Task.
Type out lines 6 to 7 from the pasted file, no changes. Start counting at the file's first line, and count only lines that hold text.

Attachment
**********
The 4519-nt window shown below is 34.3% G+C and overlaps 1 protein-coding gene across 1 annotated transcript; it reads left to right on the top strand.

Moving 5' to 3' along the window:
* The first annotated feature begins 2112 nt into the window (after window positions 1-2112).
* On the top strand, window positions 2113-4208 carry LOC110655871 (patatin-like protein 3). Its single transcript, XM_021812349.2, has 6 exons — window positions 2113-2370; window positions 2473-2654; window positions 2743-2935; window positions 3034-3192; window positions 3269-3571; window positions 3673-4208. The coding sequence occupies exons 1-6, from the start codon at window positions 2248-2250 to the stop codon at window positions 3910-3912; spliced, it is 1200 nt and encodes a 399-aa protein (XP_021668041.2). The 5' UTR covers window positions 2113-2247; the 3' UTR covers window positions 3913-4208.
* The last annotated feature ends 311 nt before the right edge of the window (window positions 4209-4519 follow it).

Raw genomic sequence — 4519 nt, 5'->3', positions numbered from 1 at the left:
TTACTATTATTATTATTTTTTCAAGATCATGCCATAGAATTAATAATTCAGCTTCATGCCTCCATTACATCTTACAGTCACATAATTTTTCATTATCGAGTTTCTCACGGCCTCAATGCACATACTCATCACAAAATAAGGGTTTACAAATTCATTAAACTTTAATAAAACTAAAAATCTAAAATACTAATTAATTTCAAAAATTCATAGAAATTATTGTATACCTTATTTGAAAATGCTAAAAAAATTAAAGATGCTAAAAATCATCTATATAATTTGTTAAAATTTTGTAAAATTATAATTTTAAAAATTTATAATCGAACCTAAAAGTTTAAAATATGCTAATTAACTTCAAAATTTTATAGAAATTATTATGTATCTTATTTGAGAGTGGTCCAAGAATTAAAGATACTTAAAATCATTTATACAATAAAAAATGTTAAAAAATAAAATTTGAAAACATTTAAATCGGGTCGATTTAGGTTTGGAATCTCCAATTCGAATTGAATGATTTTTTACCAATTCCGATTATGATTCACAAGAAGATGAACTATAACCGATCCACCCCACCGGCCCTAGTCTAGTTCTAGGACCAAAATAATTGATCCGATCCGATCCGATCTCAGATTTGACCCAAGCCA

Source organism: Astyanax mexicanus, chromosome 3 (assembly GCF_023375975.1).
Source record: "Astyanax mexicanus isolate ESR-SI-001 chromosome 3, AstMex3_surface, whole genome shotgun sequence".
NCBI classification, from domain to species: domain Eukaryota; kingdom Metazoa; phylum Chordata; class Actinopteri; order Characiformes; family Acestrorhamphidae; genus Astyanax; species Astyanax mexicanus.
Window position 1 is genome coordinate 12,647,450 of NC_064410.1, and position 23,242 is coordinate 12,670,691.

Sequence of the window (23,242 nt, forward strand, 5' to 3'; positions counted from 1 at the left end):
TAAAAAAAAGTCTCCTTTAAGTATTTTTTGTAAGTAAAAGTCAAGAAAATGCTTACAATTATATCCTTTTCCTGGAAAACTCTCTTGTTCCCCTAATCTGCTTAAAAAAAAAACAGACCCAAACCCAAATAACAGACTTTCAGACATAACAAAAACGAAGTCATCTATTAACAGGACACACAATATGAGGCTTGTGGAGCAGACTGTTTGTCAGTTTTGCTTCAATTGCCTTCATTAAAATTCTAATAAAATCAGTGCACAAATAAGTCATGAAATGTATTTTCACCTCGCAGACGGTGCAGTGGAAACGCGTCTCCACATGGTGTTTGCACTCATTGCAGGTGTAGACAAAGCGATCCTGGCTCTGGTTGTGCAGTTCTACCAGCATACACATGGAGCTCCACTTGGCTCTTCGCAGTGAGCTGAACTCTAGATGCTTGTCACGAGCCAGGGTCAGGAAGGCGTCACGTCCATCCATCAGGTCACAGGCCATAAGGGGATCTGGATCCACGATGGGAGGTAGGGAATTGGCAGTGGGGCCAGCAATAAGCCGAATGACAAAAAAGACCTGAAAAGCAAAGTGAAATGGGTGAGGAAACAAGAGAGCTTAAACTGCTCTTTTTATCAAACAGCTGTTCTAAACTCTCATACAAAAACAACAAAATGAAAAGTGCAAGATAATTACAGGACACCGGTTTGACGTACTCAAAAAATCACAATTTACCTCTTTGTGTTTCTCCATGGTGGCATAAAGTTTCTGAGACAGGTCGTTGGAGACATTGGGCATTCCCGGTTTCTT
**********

Raw genomic sequence — 4519 nt, 5'->3', positions numbered from 1 at the left:
TTACTATTATTATTATTTTTTCAAGATCATGCCATAGAATTAATAATTCAGCTTCATGCCTCCATTACATCTTACAGTCACATAATTTTTCATTATCGAGTTTCTCACGGCCTCAATGCACATACTCATCACAAAATAAGGGTTTACAAATTCATTAAACTTTAATAAAACTAAAAATCTAAAATACTAATTAATTTCAAAAATTCATAGAAATTATTGTATACCTTATTTGAAAATGCTAAAAAAATTAAAGATGCTAAAAATCATCTATATAATTTGTTAAAATTTTGTAAAATTATAATTTTAAAAATTTATAATCGAACCTAAAAGTTTAAAATATGCTAATTAACTTCAAAATTTTATAGAAATTATTATGTATCTTATTTGAGAGTGGTCCAAGAATTAAAGATACTTAAAATCATTTATACAATAAAAAATGTTAAAAAATAAAATTTGAAAACATTTAAATCGGGTCGATTTAGGTTTGGAATCTCCAATTCGAATTGAATGATTTTTTACCAATTCCGATTATGATTCACAAGAAGATGAACTATAACCGATCCACCCCACCGGCCCTAGTCTAGTTCTAGGACCAAAATAATTGATCCGATCCGATCCGATCTCAGATTTGACCCAAGCCA